The researchers looked at 18 indicators of health including kidney and liver function, blood pressure, cholesterol levels, and the length of telomeres – the protective caps at the end of chromosomes which prevent DNA damage.

They carried out the tests when participants were aged 26, 32 and 38 to see how they were changing over time. Although most people were around their real age, and were aging at a rate of 12 months in one year, some were aging as fast as three years per chronological year while others were not aging at all.

Photographs of the volunteers were also handed out to students at Duke University who were asked to assess their age. Those who were biologically older invariably appeared older to the students.

The scientists claim that most of the difference in aging rates are down to environmental factors rather than genes, and so could be altered. It is though that just 20% of differences in aging is genetic.

“There is a great deal of environmental influence,” said lead author Dan Belsky, assistant professor of geriatrics at Duke University’s Centre for Aging.

“As we get older our risk grows for all kinds of different diseases. To prevent multiple diseases simultaneously ageing itself has to be the target. Otherwise it’s a game of whack-a-mole.”

The researchers are hopeful that in future doctors would be able to test people when they are in their 30s to determine how fast they are aging so that they could offer health advice or medication.

Professor Terrie Moffitt, of Duke University added: “It is indeed likely that individual patients will be able to get a number for their own biological age, by asking their family doctor. Most of the 18 biomarkers we used in our research are used routinely in clinical practice already, nothing mysterious.

People can already go to the internet to calculate their “heart age”, entering their blood pressure, height, weight, and whether or not they smoke, and so forth. But our measure of the pace of aging is a bit different, as it is based on aspects of organ function that are “hidden” inside young people who still feel and look healthy; it does not rely on observable behaviours such as smoking.

One goal we need to meet next is to determine which are the fewest biomarkers needed to accurately estimate a person’s biological age."

The research was published in the journal the Proceedings of the National Academy of Sciences.


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Friday, October 28, 2016

Broccoli could reverse the signs of aging


Physical signs of aging could be slowed down by a compound found in broccoli, cabbage and avocado, scientists claim.

It slowed down the deterioration of liver and eye function, bone density and the metabolism, a new study found.

While it was found to prevent laboratory mice from gaining weight as they aged - despite consuming more food.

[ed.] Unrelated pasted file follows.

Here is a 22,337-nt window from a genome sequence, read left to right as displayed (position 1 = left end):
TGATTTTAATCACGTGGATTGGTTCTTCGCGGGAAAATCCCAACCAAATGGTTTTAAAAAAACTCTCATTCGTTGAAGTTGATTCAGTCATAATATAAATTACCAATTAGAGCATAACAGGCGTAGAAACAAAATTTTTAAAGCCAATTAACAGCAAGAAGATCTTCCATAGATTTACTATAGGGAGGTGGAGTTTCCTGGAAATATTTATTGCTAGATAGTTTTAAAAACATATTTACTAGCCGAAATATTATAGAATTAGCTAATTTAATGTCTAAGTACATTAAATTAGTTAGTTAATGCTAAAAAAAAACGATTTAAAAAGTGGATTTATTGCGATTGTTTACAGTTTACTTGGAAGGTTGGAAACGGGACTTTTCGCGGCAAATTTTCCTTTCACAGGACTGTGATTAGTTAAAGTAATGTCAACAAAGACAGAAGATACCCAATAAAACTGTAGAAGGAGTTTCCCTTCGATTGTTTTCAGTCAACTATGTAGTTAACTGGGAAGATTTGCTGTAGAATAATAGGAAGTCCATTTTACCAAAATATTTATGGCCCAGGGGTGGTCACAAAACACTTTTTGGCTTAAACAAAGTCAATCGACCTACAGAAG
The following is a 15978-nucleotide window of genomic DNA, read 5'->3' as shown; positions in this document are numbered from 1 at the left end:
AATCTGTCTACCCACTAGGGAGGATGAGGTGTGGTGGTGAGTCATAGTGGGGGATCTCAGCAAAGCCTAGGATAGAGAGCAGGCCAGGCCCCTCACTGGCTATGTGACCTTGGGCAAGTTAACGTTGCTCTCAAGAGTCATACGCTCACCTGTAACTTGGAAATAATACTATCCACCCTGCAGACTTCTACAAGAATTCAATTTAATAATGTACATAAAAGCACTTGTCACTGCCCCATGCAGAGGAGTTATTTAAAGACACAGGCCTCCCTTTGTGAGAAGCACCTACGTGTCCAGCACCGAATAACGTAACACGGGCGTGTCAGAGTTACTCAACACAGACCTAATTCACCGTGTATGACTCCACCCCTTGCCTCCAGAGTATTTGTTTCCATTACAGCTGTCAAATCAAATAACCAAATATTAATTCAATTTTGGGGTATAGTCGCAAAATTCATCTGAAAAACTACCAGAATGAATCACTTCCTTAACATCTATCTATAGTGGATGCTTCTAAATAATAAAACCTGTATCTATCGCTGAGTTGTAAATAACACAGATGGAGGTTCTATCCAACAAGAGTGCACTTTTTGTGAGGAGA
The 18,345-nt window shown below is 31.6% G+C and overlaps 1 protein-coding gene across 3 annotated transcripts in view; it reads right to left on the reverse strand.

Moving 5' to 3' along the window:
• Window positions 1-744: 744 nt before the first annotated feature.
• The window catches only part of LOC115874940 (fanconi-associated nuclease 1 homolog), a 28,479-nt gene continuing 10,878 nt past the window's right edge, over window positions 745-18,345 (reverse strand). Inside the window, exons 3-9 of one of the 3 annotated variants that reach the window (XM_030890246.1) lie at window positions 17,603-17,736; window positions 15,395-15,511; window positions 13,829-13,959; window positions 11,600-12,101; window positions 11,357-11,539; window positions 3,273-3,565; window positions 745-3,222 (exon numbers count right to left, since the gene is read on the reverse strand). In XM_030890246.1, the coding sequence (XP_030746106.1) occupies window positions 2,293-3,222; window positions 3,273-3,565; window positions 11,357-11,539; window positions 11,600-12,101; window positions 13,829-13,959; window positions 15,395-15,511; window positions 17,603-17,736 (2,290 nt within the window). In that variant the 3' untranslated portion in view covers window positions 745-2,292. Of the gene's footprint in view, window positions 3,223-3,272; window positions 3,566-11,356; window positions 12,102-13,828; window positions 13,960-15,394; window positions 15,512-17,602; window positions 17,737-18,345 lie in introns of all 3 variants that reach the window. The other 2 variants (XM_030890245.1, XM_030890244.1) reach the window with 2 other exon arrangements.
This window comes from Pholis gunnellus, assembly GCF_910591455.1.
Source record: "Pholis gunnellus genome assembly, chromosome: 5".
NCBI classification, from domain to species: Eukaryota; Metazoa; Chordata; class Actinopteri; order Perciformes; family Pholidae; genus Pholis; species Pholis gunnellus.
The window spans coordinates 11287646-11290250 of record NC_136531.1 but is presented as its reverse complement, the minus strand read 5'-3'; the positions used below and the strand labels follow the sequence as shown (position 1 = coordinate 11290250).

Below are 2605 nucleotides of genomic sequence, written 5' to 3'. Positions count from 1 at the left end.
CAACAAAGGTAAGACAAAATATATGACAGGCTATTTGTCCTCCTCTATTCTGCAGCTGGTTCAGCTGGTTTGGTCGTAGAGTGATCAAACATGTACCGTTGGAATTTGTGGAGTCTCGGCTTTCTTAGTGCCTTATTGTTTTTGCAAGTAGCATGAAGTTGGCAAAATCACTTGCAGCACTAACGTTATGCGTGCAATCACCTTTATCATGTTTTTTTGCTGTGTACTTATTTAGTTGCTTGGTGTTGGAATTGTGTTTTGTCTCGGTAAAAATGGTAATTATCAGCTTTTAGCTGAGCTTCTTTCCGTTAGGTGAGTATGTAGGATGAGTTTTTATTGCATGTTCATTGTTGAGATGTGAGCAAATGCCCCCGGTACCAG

Nicotinamide mononucleotide (NMN) compensated for the loss of energy production, which experts believe is a key driver of the body's ageing process.

Researchers tested the compound on older mice to see if it helped to slow their physical aging signs.

They were also keen to find out if it could alter their metabolism to one expected in younger animals.

Study author Professor Dr Shin-ichiro Imai, from Washington University, St Louis, said: 'We have shown a way to slow the physiologic decline that we see in aging mice.

'This means older mice have metabolism and energy levels resembling that of younger mice.

'Since human cells rely on this same energy production process, we are hopeful this will translate into a method to help people remain healthier as they age.'

With age, the body is known to lose its ability to make a key element required for producing energy - known as nicotinamide adenine dinulceotide (NAD).

Previous research has shown NAD levels decrease as mice age and it is not effective when given directly to mice. To boost levels, the researchers had to go one step backwards in the supply chain to find NMN. 

When dissolved in drinking water and given to mice, the compound appears in the bloodstream in less than three minutes. This is quickly converted to NAD in multiple tissues, scientists found. But researchers warned the compound was only beneficial to older mice and it showed no promise to younger animals.

Co-author Dr Jun Yoshino said: 'When we give NMN to the young mice, they do not become healthier young mice

'NMN supplementation has no effect in the young mice because they are still making plenty of their own NMN.

'We suspect that the increase in inflammation that happens with ageing reduces the body’s ability to make NMN and, by extension, NAD.'

The study was published in the journal Cell Metabolism. 


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Wednesday, October 26, 2016

Ovary transplants could make women live longer and look younger